Faith in Climate Science
Interview with Katharine Hayhoe
Dr. Hayhoe, you’re a climate scientist and an Evangelical Christian. Many in your faith are among the loudest voices denying the reality of climate change in our country today. How do you personally reconcile your religion and your life’s work?
Katharine Hayhoe: One of the most interesting things I have learned from talking to people is that every major world religion’s core values are care for creation, nature, and the world, and care for people who are poor, who have fewer advantages. The Bible doesn’t mention climate change, but it has a lot to say about our responsibility for this world that we live in, and our responsibility to care for people, especially the poor and vulnerable of this world, who are being disproportionately affected by a changing climate.
I’m a Christian, and my husband pastors an Evangelical church. If it weren’t for the fact that the group that I’m part of disproportionately rejects the science on climate change, I don’t think I would have ever told anybody where I go to church on Sunday—because that’s not what scientists talk about when we gather around the water cooler! We talk about science, because that’s what we love.
The reason I decided to make my faith public is the fact that, among Evangelical Christians, only about a third agree with the science of climate change, and two-thirds don’t. That number is very similar among white Catholics. This doesn’t have anything to do with people’s faith, or what they believe about the Bible or God. It’s the fact that in the United States, faith and politics have become so intertangled that for some people, their statement of belief is dictated first by their politics, and only second by the Bible. And if the two come into conflict, they’ll go with their political ideology over what the Bible says, or what a religious leader such as the pope says.
How does your faith inform your work?
Katharine Hayhoe: I would say that my faith is what drives me to act on this issue. Science can tell us that climate change is real, it is serious, it is caused by us, and depending on the choices we make, this is what the most probable outcomes look like. But science can’t tell us what to do. That comes from our heart, from our values, from what’s important to us, from what we love, from what we fear. And so, for many of us—for more than 70 percent of us in the United States—many of our values come from our faith.
As a scientist, it’s much more comfortable to live out our lives in the ivory tower: to do our research, to publish our papers, and to go home at night knowing that we haven’t received any hate mail. The reason I study climate change is because it affects people. And I’ve realized that just doing the science today is not quite enough. My faith is what compels me to speak on this issue because I know it’s the truth, and I know that it’s affecting real people today.
What are you working on currently?
Katharine Hayhoe: My research focuses on three different areas. The first is evaluating the ability of global climate models to reproduce the regional-scale dynamics that bring us a lot of our weather patterns, like extreme heat, heavy rainfall, drought, and floods. I want to know: can we trust the climate models when they give us these projections? I also develop new ways to downscale global climate model output to the local level.
The third thing is a foray into social science research. I’m trying to figure out if it makes a difference—in talking to people about a certain issue—if we start with debunking myths and misconceptions first before we tell them the true information, or if it’s better to start with the true information.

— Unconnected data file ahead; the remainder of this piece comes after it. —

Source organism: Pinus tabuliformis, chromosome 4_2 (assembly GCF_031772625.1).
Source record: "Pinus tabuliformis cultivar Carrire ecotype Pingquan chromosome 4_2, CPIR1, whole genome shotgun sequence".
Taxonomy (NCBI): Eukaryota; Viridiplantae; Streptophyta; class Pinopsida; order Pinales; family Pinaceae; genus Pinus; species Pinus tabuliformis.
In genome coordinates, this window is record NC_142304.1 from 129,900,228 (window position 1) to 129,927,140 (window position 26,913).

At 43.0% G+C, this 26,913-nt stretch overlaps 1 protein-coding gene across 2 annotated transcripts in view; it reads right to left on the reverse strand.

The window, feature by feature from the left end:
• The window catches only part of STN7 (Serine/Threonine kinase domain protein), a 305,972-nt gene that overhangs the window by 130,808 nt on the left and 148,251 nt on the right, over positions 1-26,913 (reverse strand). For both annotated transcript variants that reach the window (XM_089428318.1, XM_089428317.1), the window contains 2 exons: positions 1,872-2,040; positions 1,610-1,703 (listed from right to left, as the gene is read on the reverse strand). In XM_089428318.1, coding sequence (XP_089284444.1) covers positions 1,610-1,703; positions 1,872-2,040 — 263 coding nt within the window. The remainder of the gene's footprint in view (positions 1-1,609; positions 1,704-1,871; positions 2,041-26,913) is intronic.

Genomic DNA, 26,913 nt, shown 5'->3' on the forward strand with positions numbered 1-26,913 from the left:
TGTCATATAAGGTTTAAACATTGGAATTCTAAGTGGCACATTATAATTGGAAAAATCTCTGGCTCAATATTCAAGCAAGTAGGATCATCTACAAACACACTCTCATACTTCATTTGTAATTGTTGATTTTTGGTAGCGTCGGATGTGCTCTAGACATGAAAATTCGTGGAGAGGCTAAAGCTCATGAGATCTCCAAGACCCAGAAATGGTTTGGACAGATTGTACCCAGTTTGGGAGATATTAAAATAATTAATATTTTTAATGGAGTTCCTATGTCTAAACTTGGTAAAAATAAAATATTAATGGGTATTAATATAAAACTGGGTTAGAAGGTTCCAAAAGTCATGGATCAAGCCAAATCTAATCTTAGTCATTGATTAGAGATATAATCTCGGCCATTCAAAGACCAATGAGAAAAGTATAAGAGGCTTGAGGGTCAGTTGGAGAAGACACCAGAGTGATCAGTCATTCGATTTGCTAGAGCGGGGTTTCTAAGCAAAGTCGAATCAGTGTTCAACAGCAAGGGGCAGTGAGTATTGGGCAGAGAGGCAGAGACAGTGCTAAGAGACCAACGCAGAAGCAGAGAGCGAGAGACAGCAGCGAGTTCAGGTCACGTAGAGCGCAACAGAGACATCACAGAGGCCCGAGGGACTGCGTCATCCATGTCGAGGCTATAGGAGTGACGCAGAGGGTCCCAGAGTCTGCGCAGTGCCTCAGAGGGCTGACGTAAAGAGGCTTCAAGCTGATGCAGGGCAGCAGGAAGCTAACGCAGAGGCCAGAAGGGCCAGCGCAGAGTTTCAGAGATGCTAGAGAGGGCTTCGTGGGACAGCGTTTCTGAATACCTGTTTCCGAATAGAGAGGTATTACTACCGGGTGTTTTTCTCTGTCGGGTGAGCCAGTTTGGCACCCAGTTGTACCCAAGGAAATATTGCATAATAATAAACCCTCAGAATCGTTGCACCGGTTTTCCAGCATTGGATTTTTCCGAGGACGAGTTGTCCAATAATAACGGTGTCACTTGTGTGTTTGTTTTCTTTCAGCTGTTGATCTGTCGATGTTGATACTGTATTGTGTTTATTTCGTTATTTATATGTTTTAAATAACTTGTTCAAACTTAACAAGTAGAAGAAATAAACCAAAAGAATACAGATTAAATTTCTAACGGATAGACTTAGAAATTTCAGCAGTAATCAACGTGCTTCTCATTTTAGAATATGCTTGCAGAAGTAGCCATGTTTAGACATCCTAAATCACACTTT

I’m doing this work because I’ve learned that the barrier to action on climate change is not in the physical sciences. We have known for decades that the climate is changing, that humans are responsible, and that the impacts are serious; it’s been 51 years since scientists were sure enough about this to formally warn the US president. So, the barrier to action is in the social sciences: in understanding our human psychology, the way we interact with information, and our political system.
What do you say when confronted by climate change deniers?
Katharine Hayhoe: I can definitely tell people that this thing is serious, and real, and I can speak to it firsthand. And I think this is very powerful because I have been in situations before where people will say to me, “Well those scientists are just in it for the money.” Or, “Those scientists are just making up the data.” And I can say to them: I’m right here and I’m looking you in the eye. I am a scientist. I analyze the data myself. Here’s how much money I make—which is a fraction of what I would make in industry. When we’re in that situation, they can no longer use those convenient excuses. Because they’re looking at me, and I am real, and they can’t say I’m making it up as a hoax, or that I’m part of a so-called liberal agenda.
What reactions have you received from fellow Evangelical Christians to your work?
Katharine Hayhoe: Well, first of all, the situation in the United States is radically different from the situation in any almost other country around the world. When I went to Paris [for talks leading up to the Paris climate agreement], I went as a scientist. But I also met with the head of the World Evangelical Alliance, who was an official delegate for his country, the Philippines. I met with other evangelicals—from Europe, from Africa, from around the world—who were all there in Paris because their faith compelled them.
This strange situation where somehow being a white Evangelical or a white Catholic means you can’t agree with the science of climate change, that is unique to the United States. And it is entirely because we have confused our faith with our politics. We are looking to our thought leaders in the political realm to dictate our position on issues on which the Bible is very clear.